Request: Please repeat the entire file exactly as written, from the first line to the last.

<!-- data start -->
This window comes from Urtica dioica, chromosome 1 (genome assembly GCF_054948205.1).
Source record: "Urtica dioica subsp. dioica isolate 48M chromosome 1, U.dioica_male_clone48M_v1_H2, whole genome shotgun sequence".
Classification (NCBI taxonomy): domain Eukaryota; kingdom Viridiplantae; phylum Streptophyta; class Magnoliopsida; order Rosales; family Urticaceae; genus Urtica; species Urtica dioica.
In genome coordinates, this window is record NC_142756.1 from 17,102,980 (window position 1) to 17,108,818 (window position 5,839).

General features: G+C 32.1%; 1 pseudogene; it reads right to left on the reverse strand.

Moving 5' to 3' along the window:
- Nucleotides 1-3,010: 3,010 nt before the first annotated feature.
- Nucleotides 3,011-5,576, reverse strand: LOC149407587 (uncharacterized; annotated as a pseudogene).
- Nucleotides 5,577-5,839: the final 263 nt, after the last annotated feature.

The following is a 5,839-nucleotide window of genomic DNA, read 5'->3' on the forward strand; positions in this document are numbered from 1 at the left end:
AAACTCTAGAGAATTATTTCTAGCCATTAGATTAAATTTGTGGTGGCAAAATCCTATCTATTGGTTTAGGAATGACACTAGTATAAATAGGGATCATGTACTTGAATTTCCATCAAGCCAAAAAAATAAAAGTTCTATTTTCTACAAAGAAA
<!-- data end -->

This window comes from Urtica dioica, chromosome 1 (genome assembly GCF_054948205.1).
Source record: "Urtica dioica subsp. dioica isolate 48M chromosome 1, U.dioica_male_clone48M_v1_H2, whole genome shotgun sequence".
Classification (NCBI taxonomy): domain Eukaryota; kingdom Viridiplantae; phylum Streptophyta; class Magnoliopsida; order Rosales; family Urticaceae; genus Urtica; species Urtica dioica.
In genome coordinates, this window is record NC_142756.1 from 17,102,980 (window position 1) to 17,108,818 (window position 5,839).

General features: G+C 32.1%; 1 pseudogene; it reads right to left on the reverse strand.

Moving 5' to 3' along the window:
- Nucleotides 1-3,010: 3,010 nt before the first annotated feature.
- Nucleotides 3,011-5,576, reverse strand: LOC149407587 (uncharacterized; annotated as a pseudogene).
- Nucleotides 5,577-5,839: the final 263 nt, after the last annotated feature.

The following is a 5,839-nucleotide window of genomic DNA, read 5'->3' on the forward strand; positions in this document are numbered from 1 at the left end:
AAACTCTAGAGAATTATTTCTAGCCATTAGATTAAATTTGTGGTGGCAAAATCCTATCTATTGGTTTAGGAATGACACTAGTATAAATAGGGATCATGTACTTGAATTTCCATCAAGCCAAAAAAATAAAAGTTCTATTTTCTACAAAGAAA